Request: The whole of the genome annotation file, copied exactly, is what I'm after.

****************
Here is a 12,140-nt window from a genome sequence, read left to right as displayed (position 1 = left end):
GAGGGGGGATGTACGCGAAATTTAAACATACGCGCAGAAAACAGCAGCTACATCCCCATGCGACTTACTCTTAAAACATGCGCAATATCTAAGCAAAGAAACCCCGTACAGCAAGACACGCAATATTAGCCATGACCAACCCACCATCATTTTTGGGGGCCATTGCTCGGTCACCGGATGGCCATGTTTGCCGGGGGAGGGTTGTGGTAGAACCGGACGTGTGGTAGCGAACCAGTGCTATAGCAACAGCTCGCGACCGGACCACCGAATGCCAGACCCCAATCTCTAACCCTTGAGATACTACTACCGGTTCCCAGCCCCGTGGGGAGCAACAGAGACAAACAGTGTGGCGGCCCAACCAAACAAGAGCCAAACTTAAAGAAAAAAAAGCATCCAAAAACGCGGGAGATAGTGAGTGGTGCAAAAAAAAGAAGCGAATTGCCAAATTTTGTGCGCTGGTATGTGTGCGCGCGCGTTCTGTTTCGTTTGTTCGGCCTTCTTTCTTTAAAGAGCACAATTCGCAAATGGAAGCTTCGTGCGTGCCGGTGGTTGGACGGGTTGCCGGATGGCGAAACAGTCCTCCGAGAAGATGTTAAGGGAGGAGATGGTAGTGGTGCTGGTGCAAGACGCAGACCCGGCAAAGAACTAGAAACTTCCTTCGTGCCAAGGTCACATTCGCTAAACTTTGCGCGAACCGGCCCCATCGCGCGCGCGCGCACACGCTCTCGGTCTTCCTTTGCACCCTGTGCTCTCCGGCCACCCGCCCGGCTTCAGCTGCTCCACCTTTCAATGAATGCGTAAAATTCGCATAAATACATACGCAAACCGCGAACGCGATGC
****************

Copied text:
Here is a 12,140-nt window from a genome sequence, read left to right as displayed (position 1 = left end):
GAGGGGGGATGTACGCGAAATTTAAACATACGCGCAGAAAACAGCAGCTACATCCCCATGCGACTTACTCTTAAAACATGCGCAATATCTAAGCAAAGAAACCCCGTACAGCAAGACACGCAATATTAGCCATGACCAACCCACCATCATTTTTGGGGGCCATTGCTCGGTCACCGGATGGCCATGTTTGCCGGGGGAGGGTTGTGGTAGAACCGGACGTGTGGTAGCGAACCAGTGCTATAGCAACAGCTCGCGACCGGACCACCGAATGCCAGACCCCAATCTCTAACCCTTGAGATACTACTACCGGTTCCCAGCCCCGTGGGGAGCAACAGAGACAAACAGTGTGGCGGCCCAACCAAACAAGAGCCAAACTTAAAGAAAAAAAAGCATCCAAAAACGCGGGAGATAGTGAGTGGTGCAAAAAAAAGAAGCGAATTGCCAAATTTTGTGCGCTGGTATGTGTGCGCGCGCGTTCTGTTTCGTTTGTTCGGCCTTCTTTCTTTAAAGAGCACAATTCGCAAATGGAAGCTTCGTGCGTGCCGGTGGTTGGACGGGTTGCCGGATGGCGAAACAGTCCTCCGAGAAGATGTTAAGGGAGGAGATGGTAGTGGTGCTGGTGCAAGACGCAGACCCGGCAAAGAACTAGAAACTTCCTTCGTGCCAAGGTCACATTCGCTAAACTTTGCGCGAACCGGCCCCATCGCGCGCGCGCGCACACGCTCTCGGTCTTCCTTTGCACCCTGTGCTCTCCGGCCACCCGCCCGGCTTCAGCTGCTCCACCTTTCAATGAATGCGTAAAATTCGCATAAATACATACGCAAACCGCGAACGCGATGC